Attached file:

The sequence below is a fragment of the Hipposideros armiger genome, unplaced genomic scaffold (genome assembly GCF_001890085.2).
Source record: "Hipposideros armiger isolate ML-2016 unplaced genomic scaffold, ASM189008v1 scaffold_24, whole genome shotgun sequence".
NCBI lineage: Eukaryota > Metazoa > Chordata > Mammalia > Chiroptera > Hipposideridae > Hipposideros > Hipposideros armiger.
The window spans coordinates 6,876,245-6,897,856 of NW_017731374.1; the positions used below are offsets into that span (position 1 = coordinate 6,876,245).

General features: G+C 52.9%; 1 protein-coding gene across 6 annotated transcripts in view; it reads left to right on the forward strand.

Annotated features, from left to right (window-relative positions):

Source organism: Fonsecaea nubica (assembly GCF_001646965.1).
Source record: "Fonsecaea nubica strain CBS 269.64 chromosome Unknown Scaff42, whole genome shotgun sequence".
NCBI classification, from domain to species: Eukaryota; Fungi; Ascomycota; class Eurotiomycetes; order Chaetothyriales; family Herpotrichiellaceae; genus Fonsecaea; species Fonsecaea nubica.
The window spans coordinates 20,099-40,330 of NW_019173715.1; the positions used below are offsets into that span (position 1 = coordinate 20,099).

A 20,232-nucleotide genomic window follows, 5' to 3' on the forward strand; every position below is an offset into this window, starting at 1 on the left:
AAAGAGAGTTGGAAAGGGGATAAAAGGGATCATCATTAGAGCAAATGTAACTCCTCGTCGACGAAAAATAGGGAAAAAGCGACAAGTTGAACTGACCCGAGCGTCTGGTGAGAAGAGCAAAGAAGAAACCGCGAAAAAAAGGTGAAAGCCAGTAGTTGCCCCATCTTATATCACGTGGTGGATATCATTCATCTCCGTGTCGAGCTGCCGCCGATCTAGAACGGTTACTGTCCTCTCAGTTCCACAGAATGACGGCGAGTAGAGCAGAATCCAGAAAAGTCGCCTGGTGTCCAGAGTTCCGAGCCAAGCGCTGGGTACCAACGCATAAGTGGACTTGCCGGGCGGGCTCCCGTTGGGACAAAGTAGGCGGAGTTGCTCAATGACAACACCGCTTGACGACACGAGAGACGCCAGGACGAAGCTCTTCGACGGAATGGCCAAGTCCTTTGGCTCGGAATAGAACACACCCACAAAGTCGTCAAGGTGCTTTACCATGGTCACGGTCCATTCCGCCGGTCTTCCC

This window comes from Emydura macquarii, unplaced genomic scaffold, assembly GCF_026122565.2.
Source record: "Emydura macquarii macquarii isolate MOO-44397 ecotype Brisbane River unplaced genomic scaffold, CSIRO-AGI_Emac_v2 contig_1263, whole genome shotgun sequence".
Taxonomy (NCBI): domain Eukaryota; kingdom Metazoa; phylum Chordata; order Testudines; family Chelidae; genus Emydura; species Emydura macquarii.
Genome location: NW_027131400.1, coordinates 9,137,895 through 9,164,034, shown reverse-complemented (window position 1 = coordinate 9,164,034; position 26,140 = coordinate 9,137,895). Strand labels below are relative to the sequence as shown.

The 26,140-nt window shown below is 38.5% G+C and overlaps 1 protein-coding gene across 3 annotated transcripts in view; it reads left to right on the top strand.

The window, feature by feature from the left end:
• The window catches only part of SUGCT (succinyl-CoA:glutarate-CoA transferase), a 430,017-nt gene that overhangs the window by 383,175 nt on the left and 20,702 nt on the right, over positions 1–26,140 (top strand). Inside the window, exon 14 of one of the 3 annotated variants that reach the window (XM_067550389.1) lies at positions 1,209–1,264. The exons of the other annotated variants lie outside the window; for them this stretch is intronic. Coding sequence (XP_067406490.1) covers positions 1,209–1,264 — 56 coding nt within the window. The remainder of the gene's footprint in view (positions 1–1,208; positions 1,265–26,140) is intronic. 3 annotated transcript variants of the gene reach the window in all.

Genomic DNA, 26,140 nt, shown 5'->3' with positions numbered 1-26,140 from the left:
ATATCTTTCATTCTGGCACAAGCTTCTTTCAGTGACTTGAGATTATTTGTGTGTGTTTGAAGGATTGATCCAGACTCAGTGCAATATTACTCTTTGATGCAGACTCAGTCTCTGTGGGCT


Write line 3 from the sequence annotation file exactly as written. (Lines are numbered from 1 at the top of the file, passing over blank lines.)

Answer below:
NCBI lineage: Eukaryota > Metazoa > Chordata > Mammalia > Chiroptera > Hipposideridae > Hipposideros > Hipposideros armiger.